I will admit that initially my finish time–3:14–kinda bummed me out. Between January and July, I’d managed to whittle my time down below 3:00, but Sunday I was just beat. Was it the oncoming heat? A small touch of humidity? Oh wait! It was probably that on Thursday I donated double red cells at the Red Cross blood drive! (Somewhat ironically, the charity beneficiary of the Santa Rosa race was the Blood Centers of the Pacific.)

See you next year, Santa Rosa!

Honestly, I had very low expectations for this event for a number of reasons: (1) Lifetime Fitness, one of the main sponsors, promoted and sponsored a “Commitment Day 5k” on New Year’s Day 2013 and not only was the San Francisco event cancelled, I was never notified of the cancellation and spent part of New Year’s Eve scrambling around the internet trying to figure out where I was supposed to show up.  Also, still waiting for a refund. (2) The event was moved from its original location (Emeryvile, near me!) to Palo Alto, on a weeknight.  Seriously guys, who plans a run for a weekday evening at the end of one of the major traffic corridors in the country?? (3) Originally the event had a 10k and a 5k, but the 10k was cancelled just a few weeks’ out.

That said, I had a fantastic time!

Pre-event: The customer service team was quite accommodating and offered to allow me to either cancel my registration with a full refund or switch to the 5k with a partial refund (the initial cost for the 10k was a little bit more than the 5k).  Mad props to Stephanie Weber, the recipient of my initial email which included complaints about the cancellation of the Commitment Day run.  One day I was pleasantly surprised by an email informing me I’d won a full box of Luna bars; as promised, a full box of 15 Peanut Honey Pretzel flavored Luna bars arrived at my door via UPS.  Communication regarding logistics was adequate without being overwhelming.

Arrival: Parking locations were signed/easy to locate.  Lots were close to the start!  Check-in had a wait of a mere five minutes, with no waiting at bag check.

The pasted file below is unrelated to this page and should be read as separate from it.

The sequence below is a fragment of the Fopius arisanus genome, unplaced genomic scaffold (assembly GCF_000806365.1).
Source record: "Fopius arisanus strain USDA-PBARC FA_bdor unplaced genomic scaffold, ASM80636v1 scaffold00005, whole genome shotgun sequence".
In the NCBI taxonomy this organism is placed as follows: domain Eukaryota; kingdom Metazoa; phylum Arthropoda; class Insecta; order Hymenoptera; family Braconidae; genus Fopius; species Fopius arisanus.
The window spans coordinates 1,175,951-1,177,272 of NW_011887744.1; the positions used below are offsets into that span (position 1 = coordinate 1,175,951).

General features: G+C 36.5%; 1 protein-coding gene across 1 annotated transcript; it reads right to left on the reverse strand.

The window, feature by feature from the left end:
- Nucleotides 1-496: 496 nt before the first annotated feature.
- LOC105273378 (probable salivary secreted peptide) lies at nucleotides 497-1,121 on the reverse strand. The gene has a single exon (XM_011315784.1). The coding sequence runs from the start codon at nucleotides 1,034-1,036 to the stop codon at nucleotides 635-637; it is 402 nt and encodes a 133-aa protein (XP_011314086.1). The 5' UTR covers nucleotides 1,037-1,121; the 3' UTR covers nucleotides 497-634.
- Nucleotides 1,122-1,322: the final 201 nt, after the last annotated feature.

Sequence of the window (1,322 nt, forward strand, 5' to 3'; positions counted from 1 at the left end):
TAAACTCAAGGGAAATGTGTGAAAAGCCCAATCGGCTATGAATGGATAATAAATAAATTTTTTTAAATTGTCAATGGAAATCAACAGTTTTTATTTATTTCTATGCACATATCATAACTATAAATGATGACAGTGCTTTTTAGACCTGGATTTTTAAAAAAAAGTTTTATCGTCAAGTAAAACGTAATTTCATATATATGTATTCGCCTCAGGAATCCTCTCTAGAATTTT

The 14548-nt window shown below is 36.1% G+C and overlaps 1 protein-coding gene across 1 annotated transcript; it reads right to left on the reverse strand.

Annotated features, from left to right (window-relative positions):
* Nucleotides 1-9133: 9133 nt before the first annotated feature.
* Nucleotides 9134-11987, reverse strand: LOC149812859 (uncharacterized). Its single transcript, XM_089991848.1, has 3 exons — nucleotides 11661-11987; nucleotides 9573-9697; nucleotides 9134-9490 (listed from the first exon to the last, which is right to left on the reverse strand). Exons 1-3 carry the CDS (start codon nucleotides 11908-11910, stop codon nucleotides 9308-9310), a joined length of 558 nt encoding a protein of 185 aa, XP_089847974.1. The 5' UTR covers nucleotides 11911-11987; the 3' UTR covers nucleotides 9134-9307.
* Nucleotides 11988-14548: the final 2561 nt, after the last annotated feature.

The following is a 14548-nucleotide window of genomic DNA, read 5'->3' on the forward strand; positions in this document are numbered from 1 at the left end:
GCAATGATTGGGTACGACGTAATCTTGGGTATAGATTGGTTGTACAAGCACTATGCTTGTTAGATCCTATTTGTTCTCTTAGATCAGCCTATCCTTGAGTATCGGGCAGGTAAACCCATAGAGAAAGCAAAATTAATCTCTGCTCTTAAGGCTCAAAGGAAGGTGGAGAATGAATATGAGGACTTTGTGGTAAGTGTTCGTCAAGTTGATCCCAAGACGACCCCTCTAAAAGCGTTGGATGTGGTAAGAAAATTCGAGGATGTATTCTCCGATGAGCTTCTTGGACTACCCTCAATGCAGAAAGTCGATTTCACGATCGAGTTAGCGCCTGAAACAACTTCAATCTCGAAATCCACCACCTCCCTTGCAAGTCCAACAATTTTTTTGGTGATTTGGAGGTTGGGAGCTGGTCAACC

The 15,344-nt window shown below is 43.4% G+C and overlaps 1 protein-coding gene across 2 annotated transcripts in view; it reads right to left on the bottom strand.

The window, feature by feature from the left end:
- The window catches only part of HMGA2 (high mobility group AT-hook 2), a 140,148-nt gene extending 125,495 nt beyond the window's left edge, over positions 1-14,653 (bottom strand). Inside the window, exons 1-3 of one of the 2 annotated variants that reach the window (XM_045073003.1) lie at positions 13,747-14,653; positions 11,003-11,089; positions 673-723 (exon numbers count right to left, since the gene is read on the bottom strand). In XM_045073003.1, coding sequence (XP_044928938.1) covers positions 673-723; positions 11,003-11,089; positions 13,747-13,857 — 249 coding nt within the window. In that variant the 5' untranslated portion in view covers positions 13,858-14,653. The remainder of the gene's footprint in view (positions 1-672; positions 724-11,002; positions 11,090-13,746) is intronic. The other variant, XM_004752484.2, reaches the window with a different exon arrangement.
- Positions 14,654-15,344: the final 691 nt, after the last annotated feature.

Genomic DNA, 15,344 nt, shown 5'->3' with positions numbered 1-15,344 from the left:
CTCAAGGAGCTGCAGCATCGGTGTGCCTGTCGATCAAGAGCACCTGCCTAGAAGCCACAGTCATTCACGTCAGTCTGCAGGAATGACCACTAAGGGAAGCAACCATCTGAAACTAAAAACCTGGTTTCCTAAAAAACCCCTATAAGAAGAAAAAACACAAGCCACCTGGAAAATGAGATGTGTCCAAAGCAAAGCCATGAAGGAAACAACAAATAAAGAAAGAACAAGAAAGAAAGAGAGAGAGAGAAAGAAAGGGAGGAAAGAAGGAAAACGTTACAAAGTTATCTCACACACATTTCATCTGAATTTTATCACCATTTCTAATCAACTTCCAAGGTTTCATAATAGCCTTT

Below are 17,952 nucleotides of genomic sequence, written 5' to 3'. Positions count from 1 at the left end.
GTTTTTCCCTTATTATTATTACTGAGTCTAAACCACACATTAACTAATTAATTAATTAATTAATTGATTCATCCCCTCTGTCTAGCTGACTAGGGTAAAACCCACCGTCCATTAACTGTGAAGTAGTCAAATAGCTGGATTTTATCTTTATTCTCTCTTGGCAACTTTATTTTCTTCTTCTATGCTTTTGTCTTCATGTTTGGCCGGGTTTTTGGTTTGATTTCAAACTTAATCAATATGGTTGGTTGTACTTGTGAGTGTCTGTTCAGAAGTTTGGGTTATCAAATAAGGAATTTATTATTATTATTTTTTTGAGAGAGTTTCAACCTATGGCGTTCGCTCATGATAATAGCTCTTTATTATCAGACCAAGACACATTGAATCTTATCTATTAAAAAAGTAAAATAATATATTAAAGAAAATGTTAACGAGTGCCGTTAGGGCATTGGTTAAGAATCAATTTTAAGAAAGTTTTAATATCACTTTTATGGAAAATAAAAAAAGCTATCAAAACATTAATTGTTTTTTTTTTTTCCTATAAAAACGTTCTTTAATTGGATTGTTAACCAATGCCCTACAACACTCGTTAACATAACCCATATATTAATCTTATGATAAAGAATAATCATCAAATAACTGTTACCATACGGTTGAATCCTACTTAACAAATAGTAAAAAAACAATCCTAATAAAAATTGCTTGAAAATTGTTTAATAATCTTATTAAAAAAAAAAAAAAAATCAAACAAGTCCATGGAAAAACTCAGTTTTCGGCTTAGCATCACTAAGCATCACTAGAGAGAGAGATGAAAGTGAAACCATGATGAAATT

The course: A 5k out-and-back in a regional park (Baylands Nature Preserve) that will soon be closed to all events for several years, it had both negative and positive aspects.  I was annoyed by the narrow passage in a few spots, and decidedly uncomfortable on the unpaved sections, where I was literally eating runners’ dust (and crying it out from under my contact lenses).  On the bright side, it was a gorgeous day to be outside, the park setting was lovely, and the water station and cheerleaders did a great job.  The two-wave start was a great idea.  I loved seeing the girls from Girls on the Run smiling on the course (as they passed me in one direction or the other).

The swag and after-party: Decidedly great!  Instead of a race shirt, Esprit de She came with a cute tank top and reusable yellow cross-body bag (think Chico Bag, but with a cross-body design and an internal pocket).  The bag had sponsor samples, of course, and more were available at the finish line.  After I had a mimosa and a glass of wine, I enjoyed a vegetarian sandwich (I’m a vegetarian–meat-eater sandwiches were also available) and other snacks accompanied by live music.  I spent some time chatting at the Vega booth (more on that in a later post).  I skipped the mini massages, manicures, and makeovers, in part because it was getting chilly as the sun went down and in part because I had an hour’s drive ahead of me.  One thing I didn’t skip: entering the “text to win” by sponsor Athleta–I won a $50 gift card!

Conclusion: I’d definitely do this event again.  For one, Girls on the Run ( is a worthy recipient of funds raised by this event.  Second, there were a decent number of women who were running their very first 5k.  The event accommodated both the faster runners (definitely not me!) and the super slow-pokes (that’s me).  Finally, I had a great time even though only one of my running buddies was there.  I’m looking forward to 2014.


For more information on the Esprit de She series of runs, rides, duathlons, and triathlons, visit